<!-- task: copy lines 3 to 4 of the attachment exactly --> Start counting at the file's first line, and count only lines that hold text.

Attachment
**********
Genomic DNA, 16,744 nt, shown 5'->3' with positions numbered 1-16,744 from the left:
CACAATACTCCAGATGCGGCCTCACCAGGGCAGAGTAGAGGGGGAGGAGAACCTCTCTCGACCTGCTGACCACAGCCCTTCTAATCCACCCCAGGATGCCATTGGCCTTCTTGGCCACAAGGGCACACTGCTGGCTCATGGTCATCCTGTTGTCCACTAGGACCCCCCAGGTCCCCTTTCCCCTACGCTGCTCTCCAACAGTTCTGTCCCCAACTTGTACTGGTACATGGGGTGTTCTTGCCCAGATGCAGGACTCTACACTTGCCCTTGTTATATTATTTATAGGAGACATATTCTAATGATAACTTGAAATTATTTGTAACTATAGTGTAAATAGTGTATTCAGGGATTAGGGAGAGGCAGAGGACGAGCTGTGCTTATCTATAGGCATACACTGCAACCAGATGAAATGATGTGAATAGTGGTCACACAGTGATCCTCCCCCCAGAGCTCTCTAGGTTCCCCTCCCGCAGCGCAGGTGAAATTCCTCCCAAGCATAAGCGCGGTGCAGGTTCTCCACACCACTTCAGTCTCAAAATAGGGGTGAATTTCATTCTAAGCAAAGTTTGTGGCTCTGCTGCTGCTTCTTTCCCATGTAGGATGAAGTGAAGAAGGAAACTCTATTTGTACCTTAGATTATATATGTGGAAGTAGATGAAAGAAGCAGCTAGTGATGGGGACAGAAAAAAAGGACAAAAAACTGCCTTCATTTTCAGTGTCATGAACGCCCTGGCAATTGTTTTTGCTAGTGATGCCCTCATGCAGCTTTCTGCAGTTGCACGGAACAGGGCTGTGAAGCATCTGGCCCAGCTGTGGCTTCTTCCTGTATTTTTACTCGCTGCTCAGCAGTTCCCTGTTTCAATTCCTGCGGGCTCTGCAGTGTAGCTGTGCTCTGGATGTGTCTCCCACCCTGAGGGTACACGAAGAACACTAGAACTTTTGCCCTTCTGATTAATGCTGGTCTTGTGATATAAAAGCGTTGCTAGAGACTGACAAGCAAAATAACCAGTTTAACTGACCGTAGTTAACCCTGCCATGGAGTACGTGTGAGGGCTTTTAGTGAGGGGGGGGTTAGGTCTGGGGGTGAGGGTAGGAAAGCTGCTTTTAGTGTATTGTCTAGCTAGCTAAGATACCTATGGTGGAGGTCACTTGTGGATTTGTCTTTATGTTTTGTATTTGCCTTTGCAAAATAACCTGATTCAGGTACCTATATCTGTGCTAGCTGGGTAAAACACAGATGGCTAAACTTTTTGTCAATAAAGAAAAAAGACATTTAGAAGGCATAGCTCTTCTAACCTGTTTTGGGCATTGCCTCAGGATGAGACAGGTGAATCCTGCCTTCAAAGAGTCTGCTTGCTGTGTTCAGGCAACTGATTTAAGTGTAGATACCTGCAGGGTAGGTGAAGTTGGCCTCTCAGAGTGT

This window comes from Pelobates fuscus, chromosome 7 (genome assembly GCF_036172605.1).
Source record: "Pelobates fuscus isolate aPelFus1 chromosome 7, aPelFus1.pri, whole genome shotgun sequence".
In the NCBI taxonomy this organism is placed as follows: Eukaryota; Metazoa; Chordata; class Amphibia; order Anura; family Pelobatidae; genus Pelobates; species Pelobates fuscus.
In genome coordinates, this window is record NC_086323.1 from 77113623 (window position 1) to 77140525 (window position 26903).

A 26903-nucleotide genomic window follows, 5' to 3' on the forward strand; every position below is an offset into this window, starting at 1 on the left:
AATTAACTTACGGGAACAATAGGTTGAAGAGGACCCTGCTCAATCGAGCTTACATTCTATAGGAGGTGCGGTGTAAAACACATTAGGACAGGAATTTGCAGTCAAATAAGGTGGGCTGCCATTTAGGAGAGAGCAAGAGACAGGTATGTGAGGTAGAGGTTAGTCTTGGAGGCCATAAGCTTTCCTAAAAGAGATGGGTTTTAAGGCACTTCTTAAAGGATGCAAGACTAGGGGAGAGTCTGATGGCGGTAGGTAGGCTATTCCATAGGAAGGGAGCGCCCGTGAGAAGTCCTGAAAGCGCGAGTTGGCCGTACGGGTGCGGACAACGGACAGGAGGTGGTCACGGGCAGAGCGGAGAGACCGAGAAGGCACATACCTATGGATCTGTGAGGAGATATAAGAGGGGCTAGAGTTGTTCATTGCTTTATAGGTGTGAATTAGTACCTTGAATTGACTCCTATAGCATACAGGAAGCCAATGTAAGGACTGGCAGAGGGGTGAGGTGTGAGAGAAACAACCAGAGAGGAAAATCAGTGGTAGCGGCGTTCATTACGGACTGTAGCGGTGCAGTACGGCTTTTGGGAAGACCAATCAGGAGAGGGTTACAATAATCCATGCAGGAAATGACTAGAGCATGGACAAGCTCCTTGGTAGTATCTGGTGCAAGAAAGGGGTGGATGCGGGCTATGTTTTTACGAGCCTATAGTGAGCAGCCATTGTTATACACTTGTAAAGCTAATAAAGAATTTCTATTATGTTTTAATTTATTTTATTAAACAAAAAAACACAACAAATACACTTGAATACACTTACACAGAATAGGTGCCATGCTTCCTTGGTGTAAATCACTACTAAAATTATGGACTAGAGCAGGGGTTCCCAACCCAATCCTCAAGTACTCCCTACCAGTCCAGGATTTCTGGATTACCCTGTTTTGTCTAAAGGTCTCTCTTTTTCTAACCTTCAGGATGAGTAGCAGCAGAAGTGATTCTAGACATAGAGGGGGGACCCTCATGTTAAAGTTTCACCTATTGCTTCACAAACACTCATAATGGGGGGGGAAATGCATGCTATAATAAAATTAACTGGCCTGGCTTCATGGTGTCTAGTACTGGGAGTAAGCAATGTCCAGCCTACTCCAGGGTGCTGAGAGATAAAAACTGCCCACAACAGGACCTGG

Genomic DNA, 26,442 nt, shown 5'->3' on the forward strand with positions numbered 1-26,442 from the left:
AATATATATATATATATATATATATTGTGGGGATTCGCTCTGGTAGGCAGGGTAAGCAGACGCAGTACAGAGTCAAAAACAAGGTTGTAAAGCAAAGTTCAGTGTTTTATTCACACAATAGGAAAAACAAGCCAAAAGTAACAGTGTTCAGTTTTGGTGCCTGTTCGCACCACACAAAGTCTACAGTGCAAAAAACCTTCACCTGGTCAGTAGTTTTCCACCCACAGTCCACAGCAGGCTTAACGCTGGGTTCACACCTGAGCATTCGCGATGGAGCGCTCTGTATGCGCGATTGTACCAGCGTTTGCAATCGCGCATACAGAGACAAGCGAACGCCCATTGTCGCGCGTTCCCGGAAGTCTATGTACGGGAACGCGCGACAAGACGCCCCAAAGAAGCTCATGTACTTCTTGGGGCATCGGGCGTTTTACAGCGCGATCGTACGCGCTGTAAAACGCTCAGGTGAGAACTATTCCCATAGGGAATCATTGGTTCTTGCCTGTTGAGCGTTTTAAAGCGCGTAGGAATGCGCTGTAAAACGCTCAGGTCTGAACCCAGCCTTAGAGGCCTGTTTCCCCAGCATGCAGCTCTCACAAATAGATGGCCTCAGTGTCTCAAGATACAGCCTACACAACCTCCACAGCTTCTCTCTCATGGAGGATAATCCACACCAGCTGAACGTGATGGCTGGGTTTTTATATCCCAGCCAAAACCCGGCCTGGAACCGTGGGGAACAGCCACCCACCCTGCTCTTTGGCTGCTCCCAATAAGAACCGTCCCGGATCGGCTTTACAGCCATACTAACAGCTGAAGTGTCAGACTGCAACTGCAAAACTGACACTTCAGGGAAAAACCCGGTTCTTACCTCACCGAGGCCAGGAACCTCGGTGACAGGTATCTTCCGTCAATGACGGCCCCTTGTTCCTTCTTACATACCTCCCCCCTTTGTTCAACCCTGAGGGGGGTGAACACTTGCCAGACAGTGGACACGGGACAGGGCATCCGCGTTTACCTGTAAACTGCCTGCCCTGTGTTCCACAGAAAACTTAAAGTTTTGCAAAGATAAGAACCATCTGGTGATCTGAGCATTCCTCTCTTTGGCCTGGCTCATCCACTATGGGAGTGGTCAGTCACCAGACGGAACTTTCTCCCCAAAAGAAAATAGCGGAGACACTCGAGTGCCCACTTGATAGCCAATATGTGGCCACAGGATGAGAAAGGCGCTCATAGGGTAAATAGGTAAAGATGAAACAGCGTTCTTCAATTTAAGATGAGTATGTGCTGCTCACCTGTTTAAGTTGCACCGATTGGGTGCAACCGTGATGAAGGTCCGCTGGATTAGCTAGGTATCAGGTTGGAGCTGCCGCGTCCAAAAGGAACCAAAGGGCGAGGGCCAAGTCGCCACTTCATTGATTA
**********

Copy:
This window comes from Pelobates fuscus, chromosome 7 (genome assembly GCF_036172605.1).
Source record: "Pelobates fuscus isolate aPelFus1 chromosome 7, aPelFus1.pri, whole genome shotgun sequence".